Transformation and continuity of the Argentine welfare state -- evaluating social security reform in the 1990s
AbstractBeginning after World War II, Argentina institutionalized a limited conservative corporatist welfare state where occupation-linked social insurance held a central position and social assistance had a residual character. This was called a limited conservative corporatist welfare state, because the huge population within the informal sector was excluded from the main system. A populist government supported by trade unions and the economic model of import-substituting industrialization were the background for the formation of this type of welfare state. During the 1990s, elements of a liberal regime were added to the Argentine welfare state under the reform carried out by the Menem Peronist government. However, social insurance reform and labor reform were not as drastic as the economic reform. They still retained a certain continuity from the traditional systems. The government intended to carry out more drastic social security and labor reform, but was unable to do so due to the legacy of corporatism of the Peronist government.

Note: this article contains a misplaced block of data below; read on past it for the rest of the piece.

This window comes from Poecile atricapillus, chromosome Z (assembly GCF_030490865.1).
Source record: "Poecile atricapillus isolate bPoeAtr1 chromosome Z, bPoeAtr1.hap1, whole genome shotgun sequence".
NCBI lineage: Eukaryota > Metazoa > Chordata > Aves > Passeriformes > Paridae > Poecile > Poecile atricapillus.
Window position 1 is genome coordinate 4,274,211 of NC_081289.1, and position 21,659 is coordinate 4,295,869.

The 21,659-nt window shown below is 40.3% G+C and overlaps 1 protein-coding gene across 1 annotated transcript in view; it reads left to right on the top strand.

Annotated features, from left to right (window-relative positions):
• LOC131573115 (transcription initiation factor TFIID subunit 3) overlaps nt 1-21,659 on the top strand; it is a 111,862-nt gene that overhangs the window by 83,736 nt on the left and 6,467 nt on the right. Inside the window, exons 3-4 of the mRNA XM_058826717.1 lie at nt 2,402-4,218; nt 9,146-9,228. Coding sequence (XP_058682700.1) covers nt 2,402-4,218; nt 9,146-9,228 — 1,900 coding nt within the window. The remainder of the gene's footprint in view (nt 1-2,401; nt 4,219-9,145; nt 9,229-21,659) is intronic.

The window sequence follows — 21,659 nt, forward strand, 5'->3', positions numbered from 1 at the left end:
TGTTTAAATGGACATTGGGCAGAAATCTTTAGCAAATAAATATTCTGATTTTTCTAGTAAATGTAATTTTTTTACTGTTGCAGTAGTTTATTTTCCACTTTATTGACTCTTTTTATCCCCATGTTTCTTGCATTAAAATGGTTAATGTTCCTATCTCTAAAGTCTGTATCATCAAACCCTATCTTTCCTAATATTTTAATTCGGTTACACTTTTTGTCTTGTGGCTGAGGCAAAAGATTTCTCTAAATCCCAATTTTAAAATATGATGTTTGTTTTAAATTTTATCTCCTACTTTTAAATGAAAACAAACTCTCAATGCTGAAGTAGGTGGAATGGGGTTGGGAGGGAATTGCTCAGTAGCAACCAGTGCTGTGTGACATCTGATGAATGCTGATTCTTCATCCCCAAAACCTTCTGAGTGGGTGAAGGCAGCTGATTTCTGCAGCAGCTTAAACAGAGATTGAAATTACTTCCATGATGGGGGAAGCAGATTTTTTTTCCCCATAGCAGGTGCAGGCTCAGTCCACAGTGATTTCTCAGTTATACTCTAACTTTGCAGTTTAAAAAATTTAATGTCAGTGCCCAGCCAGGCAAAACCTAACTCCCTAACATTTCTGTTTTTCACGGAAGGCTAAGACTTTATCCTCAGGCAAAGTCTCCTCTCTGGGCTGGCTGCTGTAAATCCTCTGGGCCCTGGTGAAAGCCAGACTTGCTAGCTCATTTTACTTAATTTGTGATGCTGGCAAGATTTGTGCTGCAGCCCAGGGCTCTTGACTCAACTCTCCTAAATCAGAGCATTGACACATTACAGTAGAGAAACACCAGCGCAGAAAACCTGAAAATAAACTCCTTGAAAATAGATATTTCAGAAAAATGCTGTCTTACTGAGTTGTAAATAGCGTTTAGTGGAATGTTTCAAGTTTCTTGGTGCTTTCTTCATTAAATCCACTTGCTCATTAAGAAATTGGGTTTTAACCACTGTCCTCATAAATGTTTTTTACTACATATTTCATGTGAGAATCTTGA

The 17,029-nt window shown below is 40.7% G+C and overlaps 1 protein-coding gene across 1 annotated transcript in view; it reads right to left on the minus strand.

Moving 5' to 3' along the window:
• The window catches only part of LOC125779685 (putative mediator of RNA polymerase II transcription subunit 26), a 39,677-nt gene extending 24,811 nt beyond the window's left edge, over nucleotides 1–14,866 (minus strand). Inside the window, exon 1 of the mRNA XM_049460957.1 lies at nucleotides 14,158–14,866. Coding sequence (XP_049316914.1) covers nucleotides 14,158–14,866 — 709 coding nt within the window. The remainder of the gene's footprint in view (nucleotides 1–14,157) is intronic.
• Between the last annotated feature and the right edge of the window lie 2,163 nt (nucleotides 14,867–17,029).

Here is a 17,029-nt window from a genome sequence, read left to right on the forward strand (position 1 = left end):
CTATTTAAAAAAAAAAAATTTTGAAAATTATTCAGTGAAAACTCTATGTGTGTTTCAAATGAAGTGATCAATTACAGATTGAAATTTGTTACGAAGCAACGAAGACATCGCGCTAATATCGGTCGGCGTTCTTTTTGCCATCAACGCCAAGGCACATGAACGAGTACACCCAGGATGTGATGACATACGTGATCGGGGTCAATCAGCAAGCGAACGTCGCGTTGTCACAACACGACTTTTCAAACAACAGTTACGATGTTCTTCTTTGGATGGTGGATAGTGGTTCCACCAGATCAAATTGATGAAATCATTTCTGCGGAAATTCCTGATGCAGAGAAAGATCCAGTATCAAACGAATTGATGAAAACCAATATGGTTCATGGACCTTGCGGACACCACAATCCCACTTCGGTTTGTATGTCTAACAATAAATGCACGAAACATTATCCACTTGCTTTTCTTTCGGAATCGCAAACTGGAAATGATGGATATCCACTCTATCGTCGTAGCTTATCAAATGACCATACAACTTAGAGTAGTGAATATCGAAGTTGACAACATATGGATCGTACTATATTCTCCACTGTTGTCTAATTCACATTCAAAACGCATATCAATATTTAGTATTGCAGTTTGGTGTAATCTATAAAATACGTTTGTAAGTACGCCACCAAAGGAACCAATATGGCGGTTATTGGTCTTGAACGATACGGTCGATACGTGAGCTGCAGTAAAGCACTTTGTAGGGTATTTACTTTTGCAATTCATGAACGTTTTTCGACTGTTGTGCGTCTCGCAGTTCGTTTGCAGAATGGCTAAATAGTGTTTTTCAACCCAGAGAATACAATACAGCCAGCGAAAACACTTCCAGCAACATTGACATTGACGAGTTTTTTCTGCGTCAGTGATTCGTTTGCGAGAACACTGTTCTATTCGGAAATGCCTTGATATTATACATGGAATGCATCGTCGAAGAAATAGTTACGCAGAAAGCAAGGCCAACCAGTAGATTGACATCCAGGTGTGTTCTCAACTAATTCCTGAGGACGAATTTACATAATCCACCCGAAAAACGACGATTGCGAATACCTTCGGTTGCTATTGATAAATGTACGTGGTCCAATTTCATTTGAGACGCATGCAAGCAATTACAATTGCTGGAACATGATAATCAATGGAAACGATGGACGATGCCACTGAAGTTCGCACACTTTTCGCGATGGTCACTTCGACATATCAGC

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Bibliographic InfoArticle provided by Institute of Developing Economies, Japan External Trade Organization(JETRO) in its journal The Developing Economies.
Volume (Year): 42 (2004)
Issue (Month): 2 (June)
Find related papers by JEL classification:
- I38 - Health, Education, and Welfare - - Welfare, Well-Being, and Poverty - - - Government Programs; Provision and Effects of Welfare Programs
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- Schröter, Lars, 2008.
"Die Rolle des informellen Sektors in der wirtschaftlichen Entwicklung Argentiniens
[The role of the informal sector in the economic development of Argentina]," MPRA Paper 11661, University Library of Munich, Germany, revised 14 Nov 2008.
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